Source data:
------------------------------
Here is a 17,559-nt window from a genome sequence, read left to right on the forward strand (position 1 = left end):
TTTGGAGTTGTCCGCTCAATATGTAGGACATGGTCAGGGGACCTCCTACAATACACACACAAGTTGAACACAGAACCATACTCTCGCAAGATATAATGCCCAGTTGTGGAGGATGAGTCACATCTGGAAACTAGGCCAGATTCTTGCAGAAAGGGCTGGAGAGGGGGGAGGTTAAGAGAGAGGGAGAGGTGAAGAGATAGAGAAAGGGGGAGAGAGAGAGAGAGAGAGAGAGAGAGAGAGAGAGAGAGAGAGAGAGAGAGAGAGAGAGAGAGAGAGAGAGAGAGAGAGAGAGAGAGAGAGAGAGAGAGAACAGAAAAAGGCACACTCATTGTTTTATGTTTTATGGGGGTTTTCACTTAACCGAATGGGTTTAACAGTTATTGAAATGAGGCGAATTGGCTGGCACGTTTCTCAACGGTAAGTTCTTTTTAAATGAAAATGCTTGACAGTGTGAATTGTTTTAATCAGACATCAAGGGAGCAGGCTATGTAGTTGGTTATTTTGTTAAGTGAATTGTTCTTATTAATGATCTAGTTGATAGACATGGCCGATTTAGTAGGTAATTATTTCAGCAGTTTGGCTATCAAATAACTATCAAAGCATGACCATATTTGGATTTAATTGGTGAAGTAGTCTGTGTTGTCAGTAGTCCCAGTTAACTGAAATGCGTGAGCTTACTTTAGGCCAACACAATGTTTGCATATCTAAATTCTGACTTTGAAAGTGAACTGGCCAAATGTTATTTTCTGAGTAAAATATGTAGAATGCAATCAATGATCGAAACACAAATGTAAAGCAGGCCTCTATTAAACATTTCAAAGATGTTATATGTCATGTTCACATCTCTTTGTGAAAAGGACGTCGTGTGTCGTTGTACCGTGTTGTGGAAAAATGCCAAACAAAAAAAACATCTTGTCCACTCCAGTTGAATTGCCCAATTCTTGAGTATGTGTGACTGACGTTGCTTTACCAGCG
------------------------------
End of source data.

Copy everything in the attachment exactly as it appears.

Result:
Here is a 17,559-nt window from a genome sequence, read left to right on the forward strand (position 1 = left end):
TTTGGAGTTGTCCGCTCAATATGTAGGACATGGTCAGGGGACCTCCTACAATACACACACAAGTTGAACACAGAACCATACTCTCGCAAGATATAATGCCCAGTTGTGGAGGATGAGTCACATCTGGAAACTAGGCCAGATTCTTGCAGAAAGGGCTGGAGAGGGGGGAGGTTAAGAGAGAGGGAGAGGTGAAGAGATAGAGAAAGGGGGAGAGAGAGAGAGAGAGAGAGAGAGAGAGAGAGAGAGAGAGAGAGAGAGAGAGAGAGAGAGAGAGAGAGAGAGAGAGAGAGAGAGAGAGAGAGAGAGAGAACAGAAAAAGGCACACTCATTGTTTTATGTTTTATGGGGGTTTTCACTTAACCGAATGGGTTTAACAGTTATTGAAATGAGGCGAATTGGCTGGCACGTTTCTCAACGGTAAGTTCTTTTTAAATGAAAATGCTTGACAGTGTGAATTGTTTTAATCAGACATCAAGGGAGCAGGCTATGTAGTTGGTTATTTTGTTAAGTGAATTGTTCTTATTAATGATCTAGTTGATAGACATGGCCGATTTAGTAGGTAATTATTTCAGCAGTTTGGCTATCAAATAACTATCAAAGCATGACCATATTTGGATTTAATTGGTGAAGTAGTCTGTGTTGTCAGTAGTCCCAGTTAACTGAAATGCGTGAGCTTACTTTAGGCCAACACAATGTTTGCATATCTAAATTCTGACTTTGAAAGTGAACTGGCCAAATGTTATTTTCTGAGTAAAATATGTAGAATGCAATCAATGATCGAAACACAAATGTAAAGCAGGCCTCTATTAAACATTTCAAAGATGTTATATGTCATGTTCACATCTCTTTGTGAAAAGGACGTCGTGTGTCGTTGTACCGTGTTGTGGAAAAATGCCAAACAAAAAAAACATCTTGTCCACTCCAGTTGAATTGCCCAATTCTTGAGTATGTGTGACTGACGTTGCTTTACCAGCG